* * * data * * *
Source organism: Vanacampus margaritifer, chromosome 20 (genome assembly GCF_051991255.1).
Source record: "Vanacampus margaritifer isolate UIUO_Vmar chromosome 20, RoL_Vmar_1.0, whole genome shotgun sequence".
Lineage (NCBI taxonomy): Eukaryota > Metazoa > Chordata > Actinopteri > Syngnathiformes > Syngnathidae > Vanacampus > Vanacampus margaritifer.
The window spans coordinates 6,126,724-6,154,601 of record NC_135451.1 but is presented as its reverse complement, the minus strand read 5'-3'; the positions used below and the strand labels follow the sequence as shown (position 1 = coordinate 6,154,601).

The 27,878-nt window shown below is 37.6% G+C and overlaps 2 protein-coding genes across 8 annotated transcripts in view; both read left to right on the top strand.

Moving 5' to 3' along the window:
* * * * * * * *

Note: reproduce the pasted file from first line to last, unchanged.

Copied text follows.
Source organism: Vanacampus margaritifer, chromosome 20 (genome assembly GCF_051991255.1).
Source record: "Vanacampus margaritifer isolate UIUO_Vmar chromosome 20, RoL_Vmar_1.0, whole genome shotgun sequence".
Lineage (NCBI taxonomy): Eukaryota > Metazoa > Chordata > Actinopteri > Syngnathiformes > Syngnathidae > Vanacampus > Vanacampus margaritifer.
The window spans coordinates 6,126,724-6,154,601 of record NC_135451.1 but is presented as its reverse complement, the minus strand read 5'-3'; the positions used below and the strand labels follow the sequence as shown (position 1 = coordinate 6,154,601).

The 27,878-nt window shown below is 37.6% G+C and overlaps 2 protein-coding genes across 8 annotated transcripts in view; both read left to right on the top strand.

Moving 5' to 3' along the window: